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Iron ore jumps to 6-month high, coking coal binge continues

Most of the heavy lifting was done in 2017

The import price of 62% Fe content ore at the port of Tianjin jumped nearly 2% to $62.70 per dry metric tonne on Wednesday building on a 5% advance on Tuesday according to data supplied by The Steel Index.

That was the highest level for the Chinese benchmark price in nearly six months.  Year to date the price of the steelmaking raw material is up 46% after surging by two-thirds in value from near-decade lows in December last year. The average price for 2016 in $54 a tonne, in line with last year, but much higher than even the most upbeat predictions.

Metallurgical coal’s rise this year has been even more dramatic than that of iron ore and trading at $270.80 a tonne on Tuesday, the steelmaking raw material is up 27% so far in October. According to data provided by the Steel Index premium Australia hard coking coal prices are up more than three-fold since hitting multi-year lows around $70 a tonne in November last year.

Glencore this week settled contract prices with Japanese utilities at $94.75 a tonne, up from around $64 the previous quarter

Seaborne prices for coal used in power generation has nearly doubled in 2016 exchanging hands for $93.20 a tonne on Wednesday after touching an intra-day high of $97 earlier this week, up 21% just since the start of October. The last time Newcastle thermal coal export prices traded in triple digits was May 2012.

Iron ore jumps to 6-month highMost coal business is still conducted on a quarterly contract basis and Reuters reports Glencore this week settled prices with Japanese utilities at $94.75 a tonne, up from around $64 the previous quarter.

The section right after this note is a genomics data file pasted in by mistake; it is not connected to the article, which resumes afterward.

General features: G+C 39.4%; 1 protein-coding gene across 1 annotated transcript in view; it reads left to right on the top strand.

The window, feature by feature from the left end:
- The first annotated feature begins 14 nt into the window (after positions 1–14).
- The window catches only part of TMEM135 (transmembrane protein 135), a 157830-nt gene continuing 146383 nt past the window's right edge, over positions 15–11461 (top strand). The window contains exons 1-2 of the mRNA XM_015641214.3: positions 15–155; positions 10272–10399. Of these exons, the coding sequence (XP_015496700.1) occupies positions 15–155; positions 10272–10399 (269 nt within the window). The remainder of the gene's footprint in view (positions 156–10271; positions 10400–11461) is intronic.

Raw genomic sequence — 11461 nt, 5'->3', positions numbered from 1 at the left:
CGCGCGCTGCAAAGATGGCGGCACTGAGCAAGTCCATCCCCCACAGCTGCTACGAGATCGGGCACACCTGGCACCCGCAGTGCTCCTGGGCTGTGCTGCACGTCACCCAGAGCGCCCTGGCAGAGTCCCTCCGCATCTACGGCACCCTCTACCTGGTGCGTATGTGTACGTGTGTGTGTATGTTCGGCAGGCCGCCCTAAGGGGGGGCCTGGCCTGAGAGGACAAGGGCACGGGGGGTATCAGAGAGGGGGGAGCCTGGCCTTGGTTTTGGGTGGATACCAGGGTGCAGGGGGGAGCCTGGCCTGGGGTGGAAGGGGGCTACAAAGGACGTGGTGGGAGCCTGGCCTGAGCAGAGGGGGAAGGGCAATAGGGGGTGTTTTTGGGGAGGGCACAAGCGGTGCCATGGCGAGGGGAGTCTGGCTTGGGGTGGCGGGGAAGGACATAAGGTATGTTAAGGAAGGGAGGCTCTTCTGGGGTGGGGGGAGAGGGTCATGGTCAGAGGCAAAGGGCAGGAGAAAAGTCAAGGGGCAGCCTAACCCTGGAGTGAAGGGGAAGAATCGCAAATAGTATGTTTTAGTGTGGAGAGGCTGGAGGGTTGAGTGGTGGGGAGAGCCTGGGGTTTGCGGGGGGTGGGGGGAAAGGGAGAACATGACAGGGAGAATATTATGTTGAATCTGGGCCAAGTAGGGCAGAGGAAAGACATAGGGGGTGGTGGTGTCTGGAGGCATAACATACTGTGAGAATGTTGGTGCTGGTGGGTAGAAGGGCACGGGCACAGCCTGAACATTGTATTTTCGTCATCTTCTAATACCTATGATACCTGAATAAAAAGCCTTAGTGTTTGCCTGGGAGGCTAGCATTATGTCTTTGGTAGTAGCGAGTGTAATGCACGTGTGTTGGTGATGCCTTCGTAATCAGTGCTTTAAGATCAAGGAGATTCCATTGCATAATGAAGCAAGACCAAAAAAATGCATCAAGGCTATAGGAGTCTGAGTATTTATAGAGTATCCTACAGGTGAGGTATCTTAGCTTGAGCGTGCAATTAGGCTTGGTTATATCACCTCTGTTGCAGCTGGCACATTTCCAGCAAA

Supply down

China, which consumes more than 70% of the world’s seaborne iron ore trade, imported 93 million tonnes in September, only slightly below the record 96.3 million tonnes hit in December last year. Shipments for the first nine months are up more than 9% from 2015’s record setting pace and on track to breach 1 billion tonnes for the first time.

Last week top iron ore miner Vale reduced its production outlook for 2017 to 360m–380m tonnes, below its original forecast for 380m–400m tonnes. The Rio de Janeiro-based giant said 2016 production would be at the lower end of a range of 340m–350m tonnes.

In 2011 floods in key export region in Queensland saw the coking coal price touch an all-time high $335 a tonne

Number two producer Rio Tinto also cut its outlook for this year’s shipment by as much as 5 million tonnes, hampered by logistics bottlenecks at its Pilbara operations in Western Australia. The Melbourne-based company expects to ship around 325m tonnes this year, rising slightly to between 330m – 340m tonnes in 2017.

The coal rally was also spurred by supply issues after Beijing’s decision to limit coal mines’ operating days to 276 or fewer a year from 330 before as it seeks to restructure the industry. Safety closures and weather related supply curbs in China and Australia only added fuel to the fire.

China imported 24.3 million tonnes of coal in September, up more than 33% compared to last year according to official customs data. Over the first nine months of the year imports increased 15% to 180 million tonnes compared to the same period in 2015.

In 2011 floods in key export region in Queensland saw the coking coal price touch an all-time high $335 a tonne. Steam coal peaked just shy of $140 a tonne in January 2011. Iron ore’s high point was a month later at $191.90 a tonne.